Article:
Diabetic Nerve Pain: 10 Foot Care Tips to Protect Yourself
6. Stay soft, but dry.
Your skin may be dry and cracked because of high glucose levels, and cracked skin means it's easier for bacteria to get under your skin and harder for infections to heal. Use a small amount of skin lotion daily, but be sure your feet feel dry, not damp or sticky, afterward. Try not to get the lotion in between your toes.
Keep your toenails trimmed and filed smooth to avoid ingrown toenails. You may find it easier to trim your nails after using lotion, when your cuticles are softer.
Use a pumice stone after showering or bathing to softly file corns or calluses.
7. Try non-impact exercise.
Swimming, cycling, yoga, and tai chi are increasingly popular ways to exercise -- with minimal impact on your feet. Talk with your doctor before starting an exercise program.
8. Fix bunions, corns, and hammertoes.
If your big toe slants sharply in toward your other toes, with a big bump on the knuckle of your big toe, you've got a classic bunion. Corns are spots of thick, rough skin, where the tissue builds up on toes constantly barraged by too much rubbing or pressure. A buckled-under toe, called a hammertoe, can result from muscle weakness caused by diabetic nerve damage. All of these make it hard to fit shoes comfortably.
A good podiatrist can help you fix these problems and take better care of your feet.
9. Consider fitted orthotics.
A podiatrist can also fit you with shoe inserts called orthotics to support your feet if your have diabetic nerve pain or the muscles have become weak from nerve damage. If pain or weakness is so severe that it's too painful or even impossible to walk, a foot brace or orthopedic shoes might help. A podiatrist is your best source for these devices.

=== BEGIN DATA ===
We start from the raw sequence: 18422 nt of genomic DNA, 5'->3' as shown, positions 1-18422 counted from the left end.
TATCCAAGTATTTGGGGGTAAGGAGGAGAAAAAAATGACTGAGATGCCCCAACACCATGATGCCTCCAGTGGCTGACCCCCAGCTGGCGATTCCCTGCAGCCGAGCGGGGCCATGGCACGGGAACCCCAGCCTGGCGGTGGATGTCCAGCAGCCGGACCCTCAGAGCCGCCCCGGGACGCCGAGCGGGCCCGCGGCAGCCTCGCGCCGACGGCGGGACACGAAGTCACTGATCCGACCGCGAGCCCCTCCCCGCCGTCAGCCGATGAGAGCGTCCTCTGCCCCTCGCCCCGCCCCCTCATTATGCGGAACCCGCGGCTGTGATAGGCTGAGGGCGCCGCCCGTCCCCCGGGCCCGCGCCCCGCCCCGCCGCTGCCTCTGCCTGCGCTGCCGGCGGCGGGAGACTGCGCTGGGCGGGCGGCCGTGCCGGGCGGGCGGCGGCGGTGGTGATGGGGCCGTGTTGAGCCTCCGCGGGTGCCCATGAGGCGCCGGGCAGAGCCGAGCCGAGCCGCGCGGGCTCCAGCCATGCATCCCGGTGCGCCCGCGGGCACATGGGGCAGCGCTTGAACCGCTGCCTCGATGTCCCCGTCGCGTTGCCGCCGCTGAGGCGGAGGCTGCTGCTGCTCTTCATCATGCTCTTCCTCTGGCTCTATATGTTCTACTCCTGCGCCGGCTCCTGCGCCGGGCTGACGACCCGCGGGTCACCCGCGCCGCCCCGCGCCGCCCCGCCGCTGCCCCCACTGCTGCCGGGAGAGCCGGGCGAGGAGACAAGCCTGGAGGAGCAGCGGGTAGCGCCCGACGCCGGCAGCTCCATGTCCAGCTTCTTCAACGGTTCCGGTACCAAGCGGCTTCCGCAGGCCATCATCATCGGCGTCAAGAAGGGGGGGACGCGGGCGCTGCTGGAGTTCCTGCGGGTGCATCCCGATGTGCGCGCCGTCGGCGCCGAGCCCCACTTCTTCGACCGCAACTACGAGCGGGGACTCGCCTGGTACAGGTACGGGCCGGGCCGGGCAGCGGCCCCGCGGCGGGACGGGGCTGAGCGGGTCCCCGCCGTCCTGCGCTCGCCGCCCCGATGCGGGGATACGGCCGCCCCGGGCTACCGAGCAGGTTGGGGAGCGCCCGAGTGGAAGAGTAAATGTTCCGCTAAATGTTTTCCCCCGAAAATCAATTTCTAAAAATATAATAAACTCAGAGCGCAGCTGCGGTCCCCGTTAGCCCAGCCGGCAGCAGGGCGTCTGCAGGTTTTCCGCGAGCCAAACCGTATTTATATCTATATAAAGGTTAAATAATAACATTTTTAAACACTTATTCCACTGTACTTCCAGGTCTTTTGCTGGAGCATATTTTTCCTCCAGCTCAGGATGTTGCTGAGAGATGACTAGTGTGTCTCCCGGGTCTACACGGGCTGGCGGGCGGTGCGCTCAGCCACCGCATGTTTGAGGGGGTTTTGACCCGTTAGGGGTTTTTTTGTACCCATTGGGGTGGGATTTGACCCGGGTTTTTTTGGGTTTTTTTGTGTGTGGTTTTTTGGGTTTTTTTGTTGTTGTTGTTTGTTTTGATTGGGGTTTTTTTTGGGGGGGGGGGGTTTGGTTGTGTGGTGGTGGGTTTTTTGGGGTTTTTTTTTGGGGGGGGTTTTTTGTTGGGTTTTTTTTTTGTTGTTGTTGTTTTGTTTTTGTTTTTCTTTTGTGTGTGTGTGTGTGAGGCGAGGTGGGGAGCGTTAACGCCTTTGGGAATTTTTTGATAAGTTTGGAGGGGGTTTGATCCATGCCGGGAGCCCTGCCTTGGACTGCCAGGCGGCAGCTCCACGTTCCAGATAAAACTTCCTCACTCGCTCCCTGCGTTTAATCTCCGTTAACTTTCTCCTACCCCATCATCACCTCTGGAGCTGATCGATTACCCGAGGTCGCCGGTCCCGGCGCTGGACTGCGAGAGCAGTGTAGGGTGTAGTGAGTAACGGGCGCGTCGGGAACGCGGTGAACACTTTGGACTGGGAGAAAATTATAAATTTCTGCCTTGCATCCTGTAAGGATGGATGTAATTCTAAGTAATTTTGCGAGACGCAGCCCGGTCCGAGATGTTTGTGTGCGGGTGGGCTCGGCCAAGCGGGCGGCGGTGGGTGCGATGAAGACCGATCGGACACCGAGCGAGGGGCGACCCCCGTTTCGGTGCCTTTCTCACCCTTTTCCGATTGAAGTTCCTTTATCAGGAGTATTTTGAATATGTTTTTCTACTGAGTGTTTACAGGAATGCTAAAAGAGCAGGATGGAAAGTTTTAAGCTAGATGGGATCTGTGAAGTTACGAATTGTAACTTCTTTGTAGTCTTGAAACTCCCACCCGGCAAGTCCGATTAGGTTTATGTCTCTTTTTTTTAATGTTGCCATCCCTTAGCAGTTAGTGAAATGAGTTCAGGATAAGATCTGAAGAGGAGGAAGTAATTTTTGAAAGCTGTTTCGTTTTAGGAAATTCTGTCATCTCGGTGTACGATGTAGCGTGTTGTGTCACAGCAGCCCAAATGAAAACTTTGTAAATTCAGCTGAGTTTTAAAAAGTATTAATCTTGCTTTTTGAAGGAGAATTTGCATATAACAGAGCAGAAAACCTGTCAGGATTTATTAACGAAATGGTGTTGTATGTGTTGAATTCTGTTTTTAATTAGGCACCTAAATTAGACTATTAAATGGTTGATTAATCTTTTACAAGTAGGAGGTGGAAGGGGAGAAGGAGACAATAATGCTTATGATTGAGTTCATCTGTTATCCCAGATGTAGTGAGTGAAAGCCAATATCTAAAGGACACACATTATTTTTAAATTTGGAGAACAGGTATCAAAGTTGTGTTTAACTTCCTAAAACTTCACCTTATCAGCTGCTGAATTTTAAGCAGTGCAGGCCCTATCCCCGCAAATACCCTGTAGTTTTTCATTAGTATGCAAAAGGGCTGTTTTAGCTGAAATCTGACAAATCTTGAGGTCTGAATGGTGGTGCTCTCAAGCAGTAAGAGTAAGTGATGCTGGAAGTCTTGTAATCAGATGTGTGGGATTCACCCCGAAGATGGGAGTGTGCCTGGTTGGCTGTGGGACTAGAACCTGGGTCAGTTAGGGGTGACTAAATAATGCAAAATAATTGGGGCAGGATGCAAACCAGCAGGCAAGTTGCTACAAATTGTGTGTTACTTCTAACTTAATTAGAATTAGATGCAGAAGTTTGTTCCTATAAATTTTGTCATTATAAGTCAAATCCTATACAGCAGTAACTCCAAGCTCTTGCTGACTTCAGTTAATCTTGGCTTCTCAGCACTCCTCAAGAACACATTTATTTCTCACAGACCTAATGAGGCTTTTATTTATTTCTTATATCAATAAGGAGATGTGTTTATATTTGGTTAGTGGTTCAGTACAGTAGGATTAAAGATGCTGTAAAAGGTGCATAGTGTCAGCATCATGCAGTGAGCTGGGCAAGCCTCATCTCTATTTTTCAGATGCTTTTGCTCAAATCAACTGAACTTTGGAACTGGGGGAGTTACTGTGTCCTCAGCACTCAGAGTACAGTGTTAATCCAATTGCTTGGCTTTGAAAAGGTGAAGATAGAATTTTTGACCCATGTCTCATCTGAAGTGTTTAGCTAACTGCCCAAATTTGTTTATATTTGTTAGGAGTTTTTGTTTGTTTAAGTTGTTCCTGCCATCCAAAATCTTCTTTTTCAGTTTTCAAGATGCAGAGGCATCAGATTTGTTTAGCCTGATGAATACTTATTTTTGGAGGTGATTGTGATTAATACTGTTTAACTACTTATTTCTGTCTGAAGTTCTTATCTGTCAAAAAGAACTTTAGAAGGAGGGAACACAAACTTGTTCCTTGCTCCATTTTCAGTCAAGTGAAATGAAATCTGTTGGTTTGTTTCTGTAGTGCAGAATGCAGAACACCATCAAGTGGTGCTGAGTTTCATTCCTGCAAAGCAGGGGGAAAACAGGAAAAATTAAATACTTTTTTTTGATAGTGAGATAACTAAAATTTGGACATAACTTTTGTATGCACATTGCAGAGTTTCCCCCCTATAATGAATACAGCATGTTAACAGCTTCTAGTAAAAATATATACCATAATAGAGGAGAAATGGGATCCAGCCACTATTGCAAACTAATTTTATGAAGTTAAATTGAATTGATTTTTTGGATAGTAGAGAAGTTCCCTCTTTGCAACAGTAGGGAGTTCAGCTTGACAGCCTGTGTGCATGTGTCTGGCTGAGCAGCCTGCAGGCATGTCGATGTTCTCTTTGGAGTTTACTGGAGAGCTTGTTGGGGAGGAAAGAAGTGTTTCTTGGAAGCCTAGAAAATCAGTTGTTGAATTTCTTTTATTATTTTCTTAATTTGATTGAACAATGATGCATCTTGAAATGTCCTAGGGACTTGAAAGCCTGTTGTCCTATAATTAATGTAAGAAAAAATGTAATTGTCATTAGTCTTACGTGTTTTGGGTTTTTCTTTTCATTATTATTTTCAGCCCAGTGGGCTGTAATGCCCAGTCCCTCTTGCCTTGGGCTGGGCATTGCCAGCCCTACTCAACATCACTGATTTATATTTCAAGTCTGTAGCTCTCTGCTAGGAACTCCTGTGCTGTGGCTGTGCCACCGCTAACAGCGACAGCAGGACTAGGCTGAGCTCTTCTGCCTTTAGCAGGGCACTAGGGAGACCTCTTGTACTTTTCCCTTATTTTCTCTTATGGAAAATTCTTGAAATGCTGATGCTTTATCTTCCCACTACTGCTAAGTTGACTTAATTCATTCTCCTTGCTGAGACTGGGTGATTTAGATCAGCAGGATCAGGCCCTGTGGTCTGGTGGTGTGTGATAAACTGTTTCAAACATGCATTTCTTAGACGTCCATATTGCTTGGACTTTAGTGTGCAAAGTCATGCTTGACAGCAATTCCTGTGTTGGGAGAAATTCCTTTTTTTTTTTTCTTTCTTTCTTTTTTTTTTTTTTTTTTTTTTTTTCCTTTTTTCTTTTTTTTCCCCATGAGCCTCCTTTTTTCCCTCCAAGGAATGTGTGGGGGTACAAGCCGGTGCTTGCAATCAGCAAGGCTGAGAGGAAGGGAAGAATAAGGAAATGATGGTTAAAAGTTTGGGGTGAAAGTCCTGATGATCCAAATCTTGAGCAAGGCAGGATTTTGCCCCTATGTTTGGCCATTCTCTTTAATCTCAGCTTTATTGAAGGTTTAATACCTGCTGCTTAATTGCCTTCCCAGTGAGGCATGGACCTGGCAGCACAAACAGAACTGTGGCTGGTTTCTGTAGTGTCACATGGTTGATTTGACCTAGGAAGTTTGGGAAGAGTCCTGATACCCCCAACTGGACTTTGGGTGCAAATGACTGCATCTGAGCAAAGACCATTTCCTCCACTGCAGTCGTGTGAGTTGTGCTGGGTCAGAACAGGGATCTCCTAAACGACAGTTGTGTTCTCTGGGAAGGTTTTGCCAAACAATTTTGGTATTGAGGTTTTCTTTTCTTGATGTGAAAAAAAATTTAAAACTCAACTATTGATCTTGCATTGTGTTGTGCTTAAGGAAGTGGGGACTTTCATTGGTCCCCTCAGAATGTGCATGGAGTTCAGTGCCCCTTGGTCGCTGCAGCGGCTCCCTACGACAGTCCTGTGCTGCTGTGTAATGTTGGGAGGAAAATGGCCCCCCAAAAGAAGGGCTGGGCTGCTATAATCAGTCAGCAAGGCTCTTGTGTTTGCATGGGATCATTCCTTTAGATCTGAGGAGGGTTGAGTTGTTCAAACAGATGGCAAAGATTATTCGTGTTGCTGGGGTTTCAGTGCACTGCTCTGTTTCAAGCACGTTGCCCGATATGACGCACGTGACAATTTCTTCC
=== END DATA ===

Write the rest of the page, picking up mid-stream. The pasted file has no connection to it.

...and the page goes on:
10. Control your blood sugar.
The best prevention for nerve pain, ultimately, is to manage your diabetes well. In fact, a 2006 study by the National Institute of Diabetes and Digestive and Kidney Diseases showed that strict blood glucose control with intensive insulin therapy lowered the chances in people with type I (insulin requiring) diabetes of having symptoms of peripheral neuropathy -- tingling, burning, and pain -- by 64%. These results have also been shown to hold true in type II diabetes, too.
The two most important determinants of whether you get diabetic neuropathy are how many years you have had diabetes and how well you control your blood sugar. Other factors, including controlling blood pressure and blood fats (cholesterol and triglycerides) and not smoking are also important to prevent diabetic neuropathy.
Controlling your blood glucose also helps reduce the symptoms of diabetic nerve pain. So the good news is that controlling your glucose levels with diet, exercise, and if needed, medications can not only help prevent diabetic peripheral neuropathy, but they can also help ease its effects.